Responding to Coral Bleaching in the National Marine Sanctuary System
By Casey Brayton
This article is Part Two of a feature on how coral bleaching will affect the National Marine Sanctuary System. For a primer on coral bleaching, read Part One here.
"How many hits do corals have to take before they don't come back at all?" questioned Superintendent Athline Clark of Papahānaumokuākea Marine National Monument in response to a new NOAA outlook predicting extensive coral bleaching through 2016. Across the National Marine Sanctuary System, managers are implementing ecosystem-wide plans to ensure reefs have the best chance at recovery, but keeping our corals healthy in the long run will require a worldwide effort.
National marine sanctuaries and marine national monuments protect more than 170,000 square miles of ocean and Great Lakes waters and contain roughly 15-20 percent of the country's coral reef, according to a 2005 report. While there are more management opportunities within these protected areas than in unprotected reefs, marine protected area status alone does not ensure the safety of corals. "Sanctuary corals are just as vulnerable to bleaching as any other corals in the world," says G.P. Schmahl, Superintendent of Flower Garden Banks National Marine Sanctuary.
What is coral bleaching? Corals depend on photosynthetic algae for nutrients and oxygen. When a coral is stressed, the algae living within its tissue are expelled, exposing the coral's white or "bleached" calcium carbonate skeleton. Recent increases in sea surface temperature that have resulted from climate change and El Niño conditions have stressed corals, leading to widespread bleaching events.
In addition to the effects of climate change, corals face other challenges that can diminish their ability to recover from bleaching events. Sediment deposited onto reefs by runoff smothers corals and hinders their ability to feed. Pesticides interfere with coral spawning and growth, while sewage discharges and runoff may introduce pathogens into coral reef ecosystems that contribute to coral disease. Pollution and runoff from industry, agriculture and human waste can also poison fish, sponges, crustaceans and other species that are integral to the coral reef ecosystem.
When one species in a reef is harmed, there is a cascade effect that upsets the balance of the ecosystem. For instance, removing fish that eat algae, like many parrotfish, can result in algae overgrowing and replacing weakened corals.
"A coral reef relies on connections between diverse organisms, and it is essential that all of those connections remain intact," says Bill Kiene, Associate Science Coordinator of the Southeast Atlantic, Gulf of Mexico and Caribbean Region at NOAA's Office of National Marine Sanctuaries. "Different species live together, hunt together, clean each other, and eat each other; they depend on each other. By keeping the whole ecosystem healthy, we give reefs a better chance at recovery."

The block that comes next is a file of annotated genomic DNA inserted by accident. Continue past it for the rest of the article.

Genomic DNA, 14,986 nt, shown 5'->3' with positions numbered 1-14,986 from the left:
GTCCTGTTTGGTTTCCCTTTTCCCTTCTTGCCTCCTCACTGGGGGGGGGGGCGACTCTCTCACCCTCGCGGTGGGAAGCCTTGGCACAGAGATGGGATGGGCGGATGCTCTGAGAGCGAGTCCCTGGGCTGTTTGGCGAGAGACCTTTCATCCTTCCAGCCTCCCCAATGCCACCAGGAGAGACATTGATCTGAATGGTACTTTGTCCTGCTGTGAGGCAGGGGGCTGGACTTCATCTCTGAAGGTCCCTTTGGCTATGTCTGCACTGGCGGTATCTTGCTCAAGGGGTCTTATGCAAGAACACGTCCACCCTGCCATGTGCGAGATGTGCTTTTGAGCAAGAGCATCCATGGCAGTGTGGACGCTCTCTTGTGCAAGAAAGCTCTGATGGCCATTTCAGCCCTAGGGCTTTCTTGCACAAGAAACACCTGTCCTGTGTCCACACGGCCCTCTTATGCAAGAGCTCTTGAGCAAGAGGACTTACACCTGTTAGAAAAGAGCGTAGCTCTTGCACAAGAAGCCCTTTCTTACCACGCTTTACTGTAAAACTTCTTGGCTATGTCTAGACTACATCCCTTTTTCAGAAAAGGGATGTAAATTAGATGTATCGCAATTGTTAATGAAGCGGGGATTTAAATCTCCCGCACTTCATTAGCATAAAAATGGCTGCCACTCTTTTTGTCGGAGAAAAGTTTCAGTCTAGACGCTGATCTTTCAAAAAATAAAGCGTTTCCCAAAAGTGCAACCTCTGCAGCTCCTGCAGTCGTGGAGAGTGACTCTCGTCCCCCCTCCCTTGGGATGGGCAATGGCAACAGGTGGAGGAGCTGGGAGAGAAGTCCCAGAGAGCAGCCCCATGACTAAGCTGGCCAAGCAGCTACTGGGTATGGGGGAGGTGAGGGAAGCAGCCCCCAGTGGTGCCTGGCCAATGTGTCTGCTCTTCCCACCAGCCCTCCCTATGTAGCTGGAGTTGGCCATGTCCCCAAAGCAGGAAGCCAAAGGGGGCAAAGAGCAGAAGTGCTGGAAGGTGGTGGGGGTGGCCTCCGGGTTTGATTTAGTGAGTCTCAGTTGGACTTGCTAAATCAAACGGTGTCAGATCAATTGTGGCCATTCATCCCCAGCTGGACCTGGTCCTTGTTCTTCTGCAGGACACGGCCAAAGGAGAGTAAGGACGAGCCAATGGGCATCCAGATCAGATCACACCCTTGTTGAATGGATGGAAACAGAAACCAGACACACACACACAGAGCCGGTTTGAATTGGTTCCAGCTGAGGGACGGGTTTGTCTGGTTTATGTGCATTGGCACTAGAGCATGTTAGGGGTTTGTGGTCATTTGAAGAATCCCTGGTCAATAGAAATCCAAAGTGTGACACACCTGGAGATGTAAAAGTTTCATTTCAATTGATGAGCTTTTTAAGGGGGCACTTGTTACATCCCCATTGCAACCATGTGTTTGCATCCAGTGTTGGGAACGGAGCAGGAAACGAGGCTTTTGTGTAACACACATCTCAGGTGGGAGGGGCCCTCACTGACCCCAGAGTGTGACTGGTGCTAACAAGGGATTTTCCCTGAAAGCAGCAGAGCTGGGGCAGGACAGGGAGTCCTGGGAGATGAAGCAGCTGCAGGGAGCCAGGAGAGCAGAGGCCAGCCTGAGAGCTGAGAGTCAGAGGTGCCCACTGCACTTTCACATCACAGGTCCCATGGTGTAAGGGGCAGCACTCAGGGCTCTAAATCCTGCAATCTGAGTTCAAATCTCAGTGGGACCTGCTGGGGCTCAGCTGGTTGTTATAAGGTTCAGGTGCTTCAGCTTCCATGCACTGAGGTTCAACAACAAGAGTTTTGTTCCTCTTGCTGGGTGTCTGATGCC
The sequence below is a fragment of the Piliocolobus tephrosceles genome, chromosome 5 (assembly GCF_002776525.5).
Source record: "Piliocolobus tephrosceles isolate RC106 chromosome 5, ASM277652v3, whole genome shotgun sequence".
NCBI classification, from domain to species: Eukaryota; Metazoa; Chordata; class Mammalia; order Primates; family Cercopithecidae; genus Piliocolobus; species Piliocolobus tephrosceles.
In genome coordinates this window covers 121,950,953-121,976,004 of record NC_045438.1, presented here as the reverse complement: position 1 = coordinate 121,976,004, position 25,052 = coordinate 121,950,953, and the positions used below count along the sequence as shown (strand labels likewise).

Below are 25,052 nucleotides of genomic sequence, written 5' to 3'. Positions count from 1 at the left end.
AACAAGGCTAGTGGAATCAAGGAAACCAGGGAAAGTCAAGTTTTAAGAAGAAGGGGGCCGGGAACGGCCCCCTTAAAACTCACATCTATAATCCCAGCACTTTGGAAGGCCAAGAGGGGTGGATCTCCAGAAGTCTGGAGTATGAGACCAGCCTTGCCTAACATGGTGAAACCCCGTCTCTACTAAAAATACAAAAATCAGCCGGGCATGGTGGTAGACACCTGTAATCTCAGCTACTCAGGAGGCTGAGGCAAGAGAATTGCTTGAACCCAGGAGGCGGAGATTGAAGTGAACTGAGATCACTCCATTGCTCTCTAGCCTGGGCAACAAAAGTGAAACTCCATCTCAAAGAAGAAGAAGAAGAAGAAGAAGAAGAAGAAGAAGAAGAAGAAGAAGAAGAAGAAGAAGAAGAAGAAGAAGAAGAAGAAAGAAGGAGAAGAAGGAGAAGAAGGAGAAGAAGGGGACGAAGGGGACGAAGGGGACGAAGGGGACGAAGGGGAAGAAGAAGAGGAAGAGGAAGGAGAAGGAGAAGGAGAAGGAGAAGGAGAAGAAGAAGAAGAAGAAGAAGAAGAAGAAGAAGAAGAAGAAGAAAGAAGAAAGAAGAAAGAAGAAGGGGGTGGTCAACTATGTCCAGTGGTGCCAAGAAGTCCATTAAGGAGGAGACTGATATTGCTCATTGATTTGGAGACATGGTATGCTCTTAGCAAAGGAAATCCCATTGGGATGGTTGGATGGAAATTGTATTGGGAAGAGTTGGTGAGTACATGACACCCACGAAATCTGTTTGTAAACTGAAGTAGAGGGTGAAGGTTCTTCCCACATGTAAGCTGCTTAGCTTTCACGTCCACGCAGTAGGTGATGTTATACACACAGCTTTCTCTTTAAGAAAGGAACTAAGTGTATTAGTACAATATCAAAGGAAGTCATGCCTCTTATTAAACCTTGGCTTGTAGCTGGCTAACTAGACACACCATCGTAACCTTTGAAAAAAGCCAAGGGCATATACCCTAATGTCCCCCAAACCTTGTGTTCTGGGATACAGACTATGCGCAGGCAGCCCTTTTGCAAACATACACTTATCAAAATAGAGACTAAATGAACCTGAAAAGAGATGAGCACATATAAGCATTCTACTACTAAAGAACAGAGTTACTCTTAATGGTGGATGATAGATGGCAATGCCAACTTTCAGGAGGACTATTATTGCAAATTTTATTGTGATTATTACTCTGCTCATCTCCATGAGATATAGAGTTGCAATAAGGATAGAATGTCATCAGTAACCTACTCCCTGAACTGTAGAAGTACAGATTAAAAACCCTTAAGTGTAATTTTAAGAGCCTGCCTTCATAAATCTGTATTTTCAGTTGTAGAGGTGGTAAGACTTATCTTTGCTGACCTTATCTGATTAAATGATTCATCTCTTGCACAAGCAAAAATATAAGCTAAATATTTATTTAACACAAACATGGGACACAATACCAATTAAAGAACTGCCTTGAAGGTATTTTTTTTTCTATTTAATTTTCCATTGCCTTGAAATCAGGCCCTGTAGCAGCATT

Current regulations can shield corals from some pollution, such as waste dumping within sanctuary boundaries, but they cannot prevent pollution or trash produced elsewhere from entering sanctuary waters. Likewise, fishing, which is generally allowed in national marine sanctuaries, is a chronic pressure on reef ecosystems.
While the overall outlook for corals is grim, some sanctuary scientists see a silver lining. "Bleaching and ecosystem decline give scientists a unique opportunity to study what makes certain coral populations more resistant and resilient than others," said Sean Morton, Superintendent of Florida Keys National Marine Sanctuary. Finding out why some corals are less susceptible to bleaching than others can help managers create plans that maximize reef recovery.
Sanctuary scientists also say corals might already be adapting to changing climates; for example, corals in Florida have been establishing northward in cooler waters near Ft. Lauderdale. To promote recovery in damaged areas, coral nurseries have been established in Florida Keys National Marine Sanctuary.
Together, we can protect reefs from coral bleaching. By working with our communities to reduce the amount of fossil fuels we use, we can combat climate change and slow the rise of sea surface temperatures that stress coral reefs. Limiting litter and trash from entering the ocean, as well as ensuring that fuel, sewage, and other wastes are not discharged by boats, can improve water quality, increasing corals' changes of recovering from bleaching events. At the same time, we need to continue to protect coral habitats by avoiding contact with corals while diving and snorkeling.What can you do to help? Consider volunteering your time to help protect sanctuary ecosystems. Whether you're near the ocean or far inland, by reducing the pollution and debris you produce, you can help protect coral reefs. And by working with your community to reduce the amount of fossil fuels you use, you can help slow the warming of the ocean that leads to coral bleaching events.